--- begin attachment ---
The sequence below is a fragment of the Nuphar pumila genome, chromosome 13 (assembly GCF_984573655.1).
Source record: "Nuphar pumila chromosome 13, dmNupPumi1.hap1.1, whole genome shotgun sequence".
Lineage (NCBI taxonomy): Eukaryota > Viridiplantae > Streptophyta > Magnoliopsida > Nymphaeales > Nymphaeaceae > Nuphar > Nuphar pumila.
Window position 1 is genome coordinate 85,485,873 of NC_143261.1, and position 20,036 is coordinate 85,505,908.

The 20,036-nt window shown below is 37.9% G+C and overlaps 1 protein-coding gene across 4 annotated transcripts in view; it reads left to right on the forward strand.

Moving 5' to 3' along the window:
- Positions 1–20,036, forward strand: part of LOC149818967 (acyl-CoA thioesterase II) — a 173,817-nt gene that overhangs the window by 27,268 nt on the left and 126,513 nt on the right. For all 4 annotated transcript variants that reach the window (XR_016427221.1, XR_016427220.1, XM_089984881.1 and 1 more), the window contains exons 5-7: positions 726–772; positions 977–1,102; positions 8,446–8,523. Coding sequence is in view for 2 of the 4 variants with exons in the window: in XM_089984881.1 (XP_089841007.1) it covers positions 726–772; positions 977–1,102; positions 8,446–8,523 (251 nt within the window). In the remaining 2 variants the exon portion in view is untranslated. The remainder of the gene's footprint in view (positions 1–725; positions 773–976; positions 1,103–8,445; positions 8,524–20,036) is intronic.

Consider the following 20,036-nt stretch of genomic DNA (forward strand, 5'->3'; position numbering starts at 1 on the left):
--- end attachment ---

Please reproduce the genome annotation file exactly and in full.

The sequence below is a fragment of the Nuphar pumila genome, chromosome 13 (assembly GCF_984573655.1).
Source record: "Nuphar pumila chromosome 13, dmNupPumi1.hap1.1, whole genome shotgun sequence".
Lineage (NCBI taxonomy): Eukaryota > Viridiplantae > Streptophyta > Magnoliopsida > Nymphaeales > Nymphaeaceae > Nuphar > Nuphar pumila.
Window position 1 is genome coordinate 85,485,873 of NC_143261.1, and position 20,036 is coordinate 85,505,908.

The 20,036-nt window shown below is 37.9% G+C and overlaps 1 protein-coding gene across 4 annotated transcripts in view; it reads left to right on the forward strand.

Moving 5' to 3' along the window:
- Positions 1–20,036, forward strand: part of LOC149818967 (acyl-CoA thioesterase II) — a 173,817-nt gene that overhangs the window by 27,268 nt on the left and 126,513 nt on the right. For all 4 annotated transcript variants that reach the window (XR_016427221.1, XR_016427220.1, XM_089984881.1 and 1 more), the window contains exons 5-7: positions 726–772; positions 977–1,102; positions 8,446–8,523. Coding sequence is in view for 2 of the 4 variants with exons in the window: in XM_089984881.1 (XP_089841007.1) it covers positions 726–772; positions 977–1,102; positions 8,446–8,523 (251 nt within the window). In the remaining 2 variants the exon portion in view is untranslated. The remainder of the gene's footprint in view (positions 1–725; positions 773–976; positions 1,103–8,445; positions 8,524–20,036) is intronic.

Consider the following 20,036-nt stretch of genomic DNA (forward strand, 5'->3'; position numbering starts at 1 on the left):